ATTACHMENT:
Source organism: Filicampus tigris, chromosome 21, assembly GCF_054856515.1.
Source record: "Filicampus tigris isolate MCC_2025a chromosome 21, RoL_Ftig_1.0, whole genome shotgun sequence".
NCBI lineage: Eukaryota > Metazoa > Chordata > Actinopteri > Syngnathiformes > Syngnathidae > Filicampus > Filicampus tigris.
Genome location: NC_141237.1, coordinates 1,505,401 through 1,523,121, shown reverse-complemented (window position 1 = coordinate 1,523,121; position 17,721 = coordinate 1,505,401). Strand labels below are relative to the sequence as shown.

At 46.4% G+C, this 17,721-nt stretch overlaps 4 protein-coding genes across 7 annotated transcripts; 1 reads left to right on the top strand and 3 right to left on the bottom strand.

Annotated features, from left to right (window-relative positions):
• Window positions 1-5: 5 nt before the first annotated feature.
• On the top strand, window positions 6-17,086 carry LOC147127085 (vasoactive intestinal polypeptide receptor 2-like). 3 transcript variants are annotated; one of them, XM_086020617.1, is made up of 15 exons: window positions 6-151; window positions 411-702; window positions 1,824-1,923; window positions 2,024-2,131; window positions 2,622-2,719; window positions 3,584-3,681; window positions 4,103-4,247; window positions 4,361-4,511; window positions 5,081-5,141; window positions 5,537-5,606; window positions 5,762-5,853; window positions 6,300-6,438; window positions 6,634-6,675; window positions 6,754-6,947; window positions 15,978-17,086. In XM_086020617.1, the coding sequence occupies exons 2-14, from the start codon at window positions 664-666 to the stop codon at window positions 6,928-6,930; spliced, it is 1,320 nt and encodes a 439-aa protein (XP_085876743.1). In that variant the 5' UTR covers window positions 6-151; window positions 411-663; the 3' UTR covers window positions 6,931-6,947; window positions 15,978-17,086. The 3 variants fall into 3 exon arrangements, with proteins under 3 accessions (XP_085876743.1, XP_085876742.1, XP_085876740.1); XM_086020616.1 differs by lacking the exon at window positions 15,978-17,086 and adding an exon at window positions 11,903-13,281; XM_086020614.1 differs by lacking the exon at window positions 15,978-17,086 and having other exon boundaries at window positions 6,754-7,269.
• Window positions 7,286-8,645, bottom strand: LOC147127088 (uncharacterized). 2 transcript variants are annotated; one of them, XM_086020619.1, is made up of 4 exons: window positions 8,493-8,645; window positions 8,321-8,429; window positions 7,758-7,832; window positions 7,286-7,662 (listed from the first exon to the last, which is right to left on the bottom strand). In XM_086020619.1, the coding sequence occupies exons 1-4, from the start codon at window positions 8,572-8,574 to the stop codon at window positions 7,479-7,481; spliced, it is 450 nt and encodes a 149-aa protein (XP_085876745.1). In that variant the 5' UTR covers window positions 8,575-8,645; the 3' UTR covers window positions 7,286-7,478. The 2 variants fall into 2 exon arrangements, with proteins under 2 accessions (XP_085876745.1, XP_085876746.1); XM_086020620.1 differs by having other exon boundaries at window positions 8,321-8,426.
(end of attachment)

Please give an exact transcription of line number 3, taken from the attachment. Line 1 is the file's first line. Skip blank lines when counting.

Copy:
NCBI lineage: Eukaryota > Metazoa > Chordata > Actinopteri > Syngnathiformes > Syngnathidae > Filicampus > Filicampus tigris.